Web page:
The problem with all this is that Eduardo, Lola and their family are not characters in a movie. They can't afford to even go to a movie. We need a new vocabulary to inject into this debate that we common folks can understand. Can you spell Eduardo? Can you pronounce Lola? Can you imagine waking up every morning as determined, heartbroken and hopeful that somehow, someway you can earn enough money today to feed your family tonight? Now imagine that you cannot talk about your plight for fear of being detained and deported back to a country that your children cannot even remember departing? You see, what we are talking about here are human beings whose present status and future as legitimate, honorable citizens of this nation remains suspended in mid air. It's time to remove our heads from the cloud cover provided by the useless vocabulary of the public policy pundits, and substitute some meaningful language that captures the essence of the issues, and allows us to identify who's who in the debate. Stay with me. I'm about to turn the lights on. Let me spell it out for you.


From a purely historical standpoint, the plight of undocumented Hispanic immigrants residing in the U.S. can be accurately characterized with the term Hispurgatory: A moment in U.S. history when approximately 10% of the "undocumented" U.S. population is caught in a state of legal limbo. Their standard of living is typically well below the official poverty level. Their daily existence is one of endurance and survival. They are motivated by the hope that their service to this country as upstanding, creative, contributing, law abiding residents will be rewarded someday by legitimate, official acceptance by the government of the Promised Land. The country they departed was, at least, economically oppressive. If the prospects for a better life for their families in their country of origin was without hope, then, that is hell.  They were led by hope to our borders. Our gates are open and unlocked. Hope led them here. Hope keeps them here. They hope that we will awaken from our self-righteous indignation and accept them formally into this Promised Land. Until then, they remain among us in Hispurgatory.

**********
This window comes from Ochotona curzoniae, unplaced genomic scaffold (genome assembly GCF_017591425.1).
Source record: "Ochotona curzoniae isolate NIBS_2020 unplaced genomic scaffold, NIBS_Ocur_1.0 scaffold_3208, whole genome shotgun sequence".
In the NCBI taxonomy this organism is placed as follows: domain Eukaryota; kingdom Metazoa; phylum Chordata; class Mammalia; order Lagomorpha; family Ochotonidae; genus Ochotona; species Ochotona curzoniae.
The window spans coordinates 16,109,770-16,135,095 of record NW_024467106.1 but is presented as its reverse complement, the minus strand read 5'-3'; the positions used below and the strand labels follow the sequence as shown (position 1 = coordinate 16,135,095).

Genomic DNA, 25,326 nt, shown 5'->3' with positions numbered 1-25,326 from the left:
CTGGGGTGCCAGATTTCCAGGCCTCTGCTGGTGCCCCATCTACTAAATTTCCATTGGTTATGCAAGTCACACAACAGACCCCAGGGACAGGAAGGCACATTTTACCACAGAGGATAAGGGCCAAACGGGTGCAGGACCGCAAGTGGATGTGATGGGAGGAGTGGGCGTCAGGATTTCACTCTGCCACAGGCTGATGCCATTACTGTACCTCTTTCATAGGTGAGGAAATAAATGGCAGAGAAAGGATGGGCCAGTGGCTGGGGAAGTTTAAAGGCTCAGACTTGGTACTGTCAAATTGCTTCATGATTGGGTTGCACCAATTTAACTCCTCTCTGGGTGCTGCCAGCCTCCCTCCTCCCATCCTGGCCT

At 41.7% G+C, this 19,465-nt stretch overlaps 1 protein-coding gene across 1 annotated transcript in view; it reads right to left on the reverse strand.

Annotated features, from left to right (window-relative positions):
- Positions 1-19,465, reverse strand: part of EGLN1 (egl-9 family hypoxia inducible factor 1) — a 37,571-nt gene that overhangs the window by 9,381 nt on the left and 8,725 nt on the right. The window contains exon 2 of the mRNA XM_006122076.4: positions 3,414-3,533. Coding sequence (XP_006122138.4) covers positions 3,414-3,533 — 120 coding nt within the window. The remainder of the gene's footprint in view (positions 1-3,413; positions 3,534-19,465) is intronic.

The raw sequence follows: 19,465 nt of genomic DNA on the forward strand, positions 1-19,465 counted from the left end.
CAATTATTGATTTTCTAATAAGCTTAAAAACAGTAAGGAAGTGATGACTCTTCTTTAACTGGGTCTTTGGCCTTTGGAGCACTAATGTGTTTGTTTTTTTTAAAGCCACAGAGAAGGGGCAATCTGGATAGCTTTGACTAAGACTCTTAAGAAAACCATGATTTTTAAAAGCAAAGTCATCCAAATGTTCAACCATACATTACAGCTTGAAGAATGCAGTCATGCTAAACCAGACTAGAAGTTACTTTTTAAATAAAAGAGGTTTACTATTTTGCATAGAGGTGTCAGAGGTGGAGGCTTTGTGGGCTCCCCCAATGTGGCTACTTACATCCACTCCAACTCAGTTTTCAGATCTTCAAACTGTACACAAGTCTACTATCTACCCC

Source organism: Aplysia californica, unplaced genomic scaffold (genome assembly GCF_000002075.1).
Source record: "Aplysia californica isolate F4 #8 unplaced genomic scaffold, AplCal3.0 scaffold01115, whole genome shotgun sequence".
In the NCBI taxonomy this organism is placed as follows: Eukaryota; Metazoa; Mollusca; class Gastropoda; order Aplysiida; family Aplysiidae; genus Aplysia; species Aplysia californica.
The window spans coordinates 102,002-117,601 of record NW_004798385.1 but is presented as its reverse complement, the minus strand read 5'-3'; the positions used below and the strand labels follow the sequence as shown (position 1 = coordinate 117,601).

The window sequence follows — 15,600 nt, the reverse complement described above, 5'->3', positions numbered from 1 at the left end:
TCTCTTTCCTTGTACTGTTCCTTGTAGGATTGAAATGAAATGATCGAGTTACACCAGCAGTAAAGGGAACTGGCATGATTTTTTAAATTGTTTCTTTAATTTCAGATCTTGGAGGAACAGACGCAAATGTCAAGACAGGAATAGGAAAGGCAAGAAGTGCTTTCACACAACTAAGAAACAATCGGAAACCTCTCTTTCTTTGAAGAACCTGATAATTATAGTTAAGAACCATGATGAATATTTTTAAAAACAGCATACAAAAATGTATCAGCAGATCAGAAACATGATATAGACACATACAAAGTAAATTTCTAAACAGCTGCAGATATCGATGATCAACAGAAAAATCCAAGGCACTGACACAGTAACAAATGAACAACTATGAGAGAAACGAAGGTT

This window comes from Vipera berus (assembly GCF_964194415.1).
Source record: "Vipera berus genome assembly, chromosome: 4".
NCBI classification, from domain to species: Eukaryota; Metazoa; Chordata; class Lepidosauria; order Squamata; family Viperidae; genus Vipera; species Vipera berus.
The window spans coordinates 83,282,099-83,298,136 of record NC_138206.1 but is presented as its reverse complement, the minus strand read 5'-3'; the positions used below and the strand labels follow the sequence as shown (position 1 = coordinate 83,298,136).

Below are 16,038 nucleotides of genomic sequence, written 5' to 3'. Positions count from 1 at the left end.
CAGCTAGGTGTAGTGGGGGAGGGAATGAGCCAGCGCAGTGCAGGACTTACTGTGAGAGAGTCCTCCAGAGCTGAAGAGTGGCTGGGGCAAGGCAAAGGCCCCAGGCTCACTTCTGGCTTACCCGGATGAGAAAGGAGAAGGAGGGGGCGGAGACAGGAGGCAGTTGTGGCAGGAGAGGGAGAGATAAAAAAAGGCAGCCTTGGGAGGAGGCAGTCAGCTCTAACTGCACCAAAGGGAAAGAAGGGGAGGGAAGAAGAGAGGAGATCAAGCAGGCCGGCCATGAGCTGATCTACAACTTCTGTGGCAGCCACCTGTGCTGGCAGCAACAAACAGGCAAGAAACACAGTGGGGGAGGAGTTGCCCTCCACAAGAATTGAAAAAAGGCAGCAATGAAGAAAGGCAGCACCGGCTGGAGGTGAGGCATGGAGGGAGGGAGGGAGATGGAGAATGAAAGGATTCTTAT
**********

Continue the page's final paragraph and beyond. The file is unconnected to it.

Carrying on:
In August 2004, for Eduardo and Lola, their city, Santa Ana, CA has just been ranked the #1 Toughest City in the U.S. to make ends meet. They can't afford to move. If they did, or miss their rent payment, there are people lined up to inhabit the squalor they call home. They remain in the same seat.

Eduardo is forty eight-years old. After sundown, you can find him scavenging dumpsters behind his apartment looking for cans, bottles and cardboard that he can take to a local recycler. He had a stroke last year brought on by untreated diabetes that raged out of control. He has numbness on his left side preventing him from the ordinary course mobility and stamina most of us take for granted. He cannot afford ongoing medical care. It's not unusual for him to be without insulin at certain times of the month. He goes without insulin so his family can eat. These are some of the cruel realities of Hispanimation.

The ignorance of Joe and Sally citizen about this issue actually contributes to Hispanimation: keeping everybody in the same seat. What we need are some terms that can be used to identify both the issues in the debate, and those who espouse them. Until U.S. citizens learn to speak the language of authentic immigration reform, the family of Eduardo and Lola Lopez will not have a voice that the U.S. Senate and Congress can hear and understand.
The 'Intimmigration' Proponents

On one side of the debate are the proponents of intimmigration. Their arguments are filled with themes of legality, protectionism, blaming the individual, fear, misplaced patriotic fervor, self-righteousness, economic considerations and national security concerns. Their focus is to intimidate their agenda upon others through fear laced arguments and innuendo. The following are some terms that characterize the essence of their position and will assist you in identifying who they are by what they say. They are typically the loudest voices, yet are careful to veil their arguments behind more moderate intonation in the mainstream media. These are the voices and viewpoints of Intimmigration that you hear most often, if you listen for them.

Latillegals - "These people are criminals by virtue of their unauthorized border crossing. It's illegal. The entire immigration policy debate begins and ends with this one fact. Period!"

Hispanicriminals - "These illegals are robbing us blind! Most are disproportionately represented in gangs, drugs and alcohol abuse. They even drive illegally without any insurance coverage. We must do everything in our power to protect ourselves from these people."